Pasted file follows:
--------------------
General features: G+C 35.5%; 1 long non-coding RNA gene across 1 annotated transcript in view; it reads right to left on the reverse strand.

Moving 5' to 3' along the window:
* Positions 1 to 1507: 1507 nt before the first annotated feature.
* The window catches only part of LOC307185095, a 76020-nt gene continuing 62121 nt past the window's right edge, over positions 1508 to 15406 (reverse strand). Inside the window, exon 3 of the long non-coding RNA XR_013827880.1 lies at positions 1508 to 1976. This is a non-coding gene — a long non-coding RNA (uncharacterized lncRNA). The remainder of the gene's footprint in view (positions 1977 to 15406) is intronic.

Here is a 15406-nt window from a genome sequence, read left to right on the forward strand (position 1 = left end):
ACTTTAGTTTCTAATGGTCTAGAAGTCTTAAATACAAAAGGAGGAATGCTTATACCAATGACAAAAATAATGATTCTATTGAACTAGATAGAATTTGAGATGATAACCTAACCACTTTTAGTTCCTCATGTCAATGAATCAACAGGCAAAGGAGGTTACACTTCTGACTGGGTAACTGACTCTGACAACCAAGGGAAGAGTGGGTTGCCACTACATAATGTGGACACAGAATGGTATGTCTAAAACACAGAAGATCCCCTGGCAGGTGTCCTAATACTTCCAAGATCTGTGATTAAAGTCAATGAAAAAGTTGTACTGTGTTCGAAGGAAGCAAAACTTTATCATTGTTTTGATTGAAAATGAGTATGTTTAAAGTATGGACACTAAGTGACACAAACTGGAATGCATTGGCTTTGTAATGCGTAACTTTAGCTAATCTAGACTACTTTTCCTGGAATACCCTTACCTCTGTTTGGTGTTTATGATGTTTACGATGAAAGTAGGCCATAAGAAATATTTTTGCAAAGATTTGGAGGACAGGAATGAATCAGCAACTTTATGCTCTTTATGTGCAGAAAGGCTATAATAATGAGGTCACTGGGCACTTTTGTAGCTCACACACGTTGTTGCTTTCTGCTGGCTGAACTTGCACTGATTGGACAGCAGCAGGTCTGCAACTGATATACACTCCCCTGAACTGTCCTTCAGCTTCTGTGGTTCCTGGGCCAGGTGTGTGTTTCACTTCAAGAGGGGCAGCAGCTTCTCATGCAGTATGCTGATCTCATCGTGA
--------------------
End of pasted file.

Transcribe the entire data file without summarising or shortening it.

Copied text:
General features: G+C 35.5%; 1 long non-coding RNA gene across 1 annotated transcript in view; it reads right to left on the reverse strand.

Moving 5' to 3' along the window:
* Positions 1 to 1507: 1507 nt before the first annotated feature.
* The window catches only part of LOC307185095, a 76020-nt gene continuing 62121 nt past the window's right edge, over positions 1508 to 15406 (reverse strand). Inside the window, exon 3 of the long non-coding RNA XR_013827880.1 lies at positions 1508 to 1976. This is a non-coding gene — a long non-coding RNA (uncharacterized lncRNA). The remainder of the gene's footprint in view (positions 1977 to 15406) is intronic.

Here is a 15406-nt window from a genome sequence, read left to right on the forward strand (position 1 = left end):
ACTTTAGTTTCTAATGGTCTAGAAGTCTTAAATACAAAAGGAGGAATGCTTATACCAATGACAAAAATAATGATTCTATTGAACTAGATAGAATTTGAGATGATAACCTAACCACTTTTAGTTCCTCATGTCAATGAATCAACAGGCAAAGGAGGTTACACTTCTGACTGGGTAACTGACTCTGACAACCAAGGGAAGAGTGGGTTGCCACTACATAATGTGGACACAGAATGGTATGTCTAAAACACAGAAGATCCCCTGGCAGGTGTCCTAATACTTCCAAGATCTGTGATTAAAGTCAATGAAAAAGTTGTACTGTGTTCGAAGGAAGCAAAACTTTATCATTGTTTTGATTGAAAATGAGTATGTTTAAAGTATGGACACTAAGTGACACAAACTGGAATGCATTGGCTTTGTAATGCGTAACTTTAGCTAATCTAGACTACTTTTCCTGGAATACCCTTACCTCTGTTTGGTGTTTATGATGTTTACGATGAAAGTAGGCCATAAGAAATATTTTTGCAAAGATTTGGAGGACAGGAATGAATCAGCAACTTTATGCTCTTTATGTGCAGAAAGGCTATAATAATGAGGTCACTGGGCACTTTTGTAGCTCACACACGTTGTTGCTTTCTGCTGGCTGAACTTGCACTGATTGGACAGCAGCAGGTCTGCAACTGATATACACTCCCCTGAACTGTCCTTCAGCTTCTGTGGTTCCTGGGCCAGGTGTGTGTTTCACTTCAAGAGGGGCAGCAGCTTCTCATGCAGTATGCTGATCTCATCGTGA